Access to the Ardhanariswara temple is gained by a winding flight of over 1,200 steps. Several mantapams have been erected along the route and each mantapam has its own history. West of the Taili Mantapam is a Nandi (Bull) which is smeared with butter by devotees. The Nandi faces the hill which is regarded as Sivalingam. On a rock nearby is carved in bas-belief a gigantic five hooded serpent to which pongal and sometimes blood sacrifices are offered by the hillmen of the Kongu country to protect them against snake bite. The Singa Mantapam is well carved with the figures of lions and horses and contains some human figures which are said to represent the original builders. Between this and the nextmantapam is a fight of 60 steps known as the Sattiyapadi (oath step) of Aruvathampadi (sixtieth step). This flight of steps is one of the most famous places for oaths in South India. Monetary disputes are often settled here by one party challenging the other to swear on each step, extinguishing a light in the usual manner. Seven steps from the top of this flight is Aruvathampadi Mantapam which lies at the base of a rock called the Pandava Gundu. It is said that this rock was once  fortified and that the northern gate of the forte was on the verge of the Bhairava Tirtam closeby. The space is still called Kottaivasal or fort Gate. The Gopuravasal Mantapam is said to have been begun by Siyali Gatti Mudaliar in 1654 and completed by the "Vijaya Kulattar" of Rasipuram.

Beyond this is the main entrance to the big temple of Srdhsnsriswara. The work was began, it is said one Tiriyambaka Udaiyar in 1512 and was reconstructed towards the end of the nineteenth century with the aid of the public subscriptions. The floor of the temple is 20 feet below the threshold of the entrance. The Mahamantapam is said to have been rebuilt by one Samboji, a Governor of Sankaridurg and to have been finished by Siyali Gatti Mudaliar of Taramangalam. The shrine, it is said, came to life and ate gram in the days of Virupaksha Raya of vellore, on hearing a song sung by Sanyasi of Tiruvaduthurai. The Nrittamantapam was built by Attapa Nallatambi Kangaiyan of Morur in 1599. The stone work is in the Taramangalam style and carving, notably that of the stone chains is of a high order. One of the pillars north of the Nandi is carved with the figures of Attappa Nallatambi Kangaiyan and his three wives. It is said that sufferers from fever get rid of their malady by walking thrice round this pillar and breaking coconuts.

North of the main shrine is the temple of Subramanya, which has a fine mahamantapam built by Immudi Nallatambi Kangaiyan in 1619. The construction of Vimanam is ascribed to Siyali Gatti Mudaliyar of Taramangalam, while the nrittamantapam in front is attributed to one Elaya Kavundan of Illuppili. The Tandava Pattirai Vilasam and the Vigneswara Mantapam south of the main shrine are said to have been built by Kumaraswami Kangiyan in 1627. Early in the nineteenth century this mantapam showed signs of collapse and was repaired in 1823 by W.D.Davis, who then acted as Collector. In commemoration of his act, his bas-relief with hat and walking -stick is carved on the base of a supporting pillar. East of "Davis Pillar" is another pillar carved with the figures of Kumaraswami kangaiyan and his four wives. This pillar also is said to confer the same relief as the pillar of Attappa Nallatambi Kangaiyan in the Nrittamantapam of the Ardhanariswara temple. The Nageswara temple is said to have been built by Arai Immudi Allala elayan and its Vimanam by Vettuva Sengodan of Sirumolasi in 1685.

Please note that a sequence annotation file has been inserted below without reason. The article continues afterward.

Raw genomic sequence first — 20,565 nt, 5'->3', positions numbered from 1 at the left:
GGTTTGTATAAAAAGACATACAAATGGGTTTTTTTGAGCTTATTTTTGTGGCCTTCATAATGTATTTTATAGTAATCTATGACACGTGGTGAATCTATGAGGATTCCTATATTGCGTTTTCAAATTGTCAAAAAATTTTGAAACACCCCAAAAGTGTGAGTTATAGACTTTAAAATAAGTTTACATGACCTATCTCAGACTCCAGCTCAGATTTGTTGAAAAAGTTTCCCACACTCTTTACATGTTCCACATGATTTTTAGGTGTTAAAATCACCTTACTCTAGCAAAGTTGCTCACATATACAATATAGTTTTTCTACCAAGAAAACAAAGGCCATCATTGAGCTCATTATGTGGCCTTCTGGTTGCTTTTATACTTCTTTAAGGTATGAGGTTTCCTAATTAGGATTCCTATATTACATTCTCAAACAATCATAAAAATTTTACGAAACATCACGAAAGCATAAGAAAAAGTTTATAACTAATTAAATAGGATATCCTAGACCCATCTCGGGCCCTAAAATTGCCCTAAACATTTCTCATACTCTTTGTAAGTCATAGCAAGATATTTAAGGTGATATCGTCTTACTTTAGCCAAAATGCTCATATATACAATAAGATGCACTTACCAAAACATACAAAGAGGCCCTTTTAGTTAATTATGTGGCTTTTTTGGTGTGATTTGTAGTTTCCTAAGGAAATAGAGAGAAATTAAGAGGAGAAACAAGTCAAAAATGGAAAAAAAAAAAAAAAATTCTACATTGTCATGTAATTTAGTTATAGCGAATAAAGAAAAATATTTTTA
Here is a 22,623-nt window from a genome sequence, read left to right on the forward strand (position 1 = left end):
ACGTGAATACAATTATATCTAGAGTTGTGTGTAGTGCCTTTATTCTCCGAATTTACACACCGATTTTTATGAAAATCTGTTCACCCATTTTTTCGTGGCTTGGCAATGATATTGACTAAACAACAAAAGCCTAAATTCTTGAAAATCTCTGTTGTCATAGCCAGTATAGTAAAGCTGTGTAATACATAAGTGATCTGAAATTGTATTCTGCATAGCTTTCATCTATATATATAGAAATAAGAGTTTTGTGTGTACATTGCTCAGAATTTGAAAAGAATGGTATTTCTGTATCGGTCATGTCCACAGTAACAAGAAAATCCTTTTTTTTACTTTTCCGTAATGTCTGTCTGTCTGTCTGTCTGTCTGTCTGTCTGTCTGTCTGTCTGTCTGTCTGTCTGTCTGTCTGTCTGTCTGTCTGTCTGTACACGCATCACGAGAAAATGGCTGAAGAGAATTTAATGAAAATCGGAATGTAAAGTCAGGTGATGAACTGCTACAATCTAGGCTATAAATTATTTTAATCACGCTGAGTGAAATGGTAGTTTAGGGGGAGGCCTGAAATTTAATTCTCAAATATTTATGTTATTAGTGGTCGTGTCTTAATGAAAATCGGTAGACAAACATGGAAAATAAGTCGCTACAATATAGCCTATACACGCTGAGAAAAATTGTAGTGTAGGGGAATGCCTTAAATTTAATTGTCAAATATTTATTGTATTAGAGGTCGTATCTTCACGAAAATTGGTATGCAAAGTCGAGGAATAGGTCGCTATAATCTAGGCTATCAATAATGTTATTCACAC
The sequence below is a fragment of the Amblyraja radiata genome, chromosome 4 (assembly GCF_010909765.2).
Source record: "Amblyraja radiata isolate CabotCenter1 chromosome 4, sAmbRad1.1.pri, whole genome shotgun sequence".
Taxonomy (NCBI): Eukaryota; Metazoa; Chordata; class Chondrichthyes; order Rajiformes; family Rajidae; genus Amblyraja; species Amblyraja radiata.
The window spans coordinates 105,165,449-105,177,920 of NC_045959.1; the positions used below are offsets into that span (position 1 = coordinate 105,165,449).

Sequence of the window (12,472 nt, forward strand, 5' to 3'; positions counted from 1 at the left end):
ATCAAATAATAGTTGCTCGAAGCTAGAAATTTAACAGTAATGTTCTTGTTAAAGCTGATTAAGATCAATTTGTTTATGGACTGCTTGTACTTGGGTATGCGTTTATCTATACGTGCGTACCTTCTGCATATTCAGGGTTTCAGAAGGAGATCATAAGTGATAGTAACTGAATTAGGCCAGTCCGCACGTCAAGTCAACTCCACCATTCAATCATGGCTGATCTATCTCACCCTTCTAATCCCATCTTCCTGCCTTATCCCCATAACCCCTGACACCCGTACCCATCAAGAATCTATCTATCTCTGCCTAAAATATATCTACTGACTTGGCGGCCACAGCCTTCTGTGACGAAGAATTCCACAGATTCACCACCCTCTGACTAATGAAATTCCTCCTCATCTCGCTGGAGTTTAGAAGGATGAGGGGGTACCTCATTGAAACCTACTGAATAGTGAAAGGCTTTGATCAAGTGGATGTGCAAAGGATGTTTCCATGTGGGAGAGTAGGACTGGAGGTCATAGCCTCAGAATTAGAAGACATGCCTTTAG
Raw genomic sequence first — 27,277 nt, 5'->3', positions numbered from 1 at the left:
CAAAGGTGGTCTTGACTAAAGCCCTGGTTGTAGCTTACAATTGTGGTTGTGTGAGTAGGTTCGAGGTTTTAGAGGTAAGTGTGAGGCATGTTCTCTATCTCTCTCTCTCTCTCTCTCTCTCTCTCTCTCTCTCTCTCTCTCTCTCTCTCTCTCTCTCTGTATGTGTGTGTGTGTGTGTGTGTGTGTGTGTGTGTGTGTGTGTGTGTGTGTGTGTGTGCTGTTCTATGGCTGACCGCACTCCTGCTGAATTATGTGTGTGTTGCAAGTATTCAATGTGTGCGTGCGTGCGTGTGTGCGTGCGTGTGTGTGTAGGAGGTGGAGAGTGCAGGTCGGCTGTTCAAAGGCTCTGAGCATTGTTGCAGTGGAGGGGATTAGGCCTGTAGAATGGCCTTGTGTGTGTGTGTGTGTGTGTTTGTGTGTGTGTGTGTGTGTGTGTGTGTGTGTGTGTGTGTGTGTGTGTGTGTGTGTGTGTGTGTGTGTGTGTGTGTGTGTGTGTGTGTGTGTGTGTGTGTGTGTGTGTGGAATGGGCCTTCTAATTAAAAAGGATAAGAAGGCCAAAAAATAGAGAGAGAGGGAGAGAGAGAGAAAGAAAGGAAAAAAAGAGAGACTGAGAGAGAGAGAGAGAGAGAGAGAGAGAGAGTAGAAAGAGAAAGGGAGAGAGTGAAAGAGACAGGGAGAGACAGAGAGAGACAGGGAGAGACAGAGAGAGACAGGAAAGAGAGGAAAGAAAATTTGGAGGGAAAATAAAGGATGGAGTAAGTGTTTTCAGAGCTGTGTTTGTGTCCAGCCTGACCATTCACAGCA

On the summit of the hill is the Pandiswara temple, the name of which preserves the memory of the Pandya invaders in the thirteenth century. close by this temple is the celebrated Maladikal or "Barren Women's Rock". This remarkable boulder is poised on the edge of a sheer precipice with a clear drop of 800 feet and slightest breath would appear to topple it on to the town below. The approach to the rock is very difficult and in some parts risky. A collector if Salem attempted this perilous ascent and got some steps cut in various places in the way up. It is said that, if a woman who is not blessed with children crawls round this rock thrice, she will become a happy mother. Any woman who has the nerve to creep thrice between the rock and the giddy precipice deserves to become a mother. The attempt to do so led to many accidents that strong semicircular ring wall was built during the Collectorate of C.T. Longley, to prevent the self immolation od the pious. Just below the summit of the hill is a sleeping place of five Pandavas a cleft between rocks, the floor of which is roughly fashioned into three beds.

The Kailasanatha temple in the heart of the town already referred to is second only in importance to that of the Ardhanariswara temple. The basement of the entrance gopuram is said to have been built by one Kondappaiyan in 1664 A.D. In front of the entrance is a stately portico, and a Dipastambam of stone, 48 feet in height, with  sides.  The Amman shrine is attributed to Immudi Nallatambi Kangaiyan already mentioned as the builder of Subrahmanya mantapam in the Ardhanariswara temple.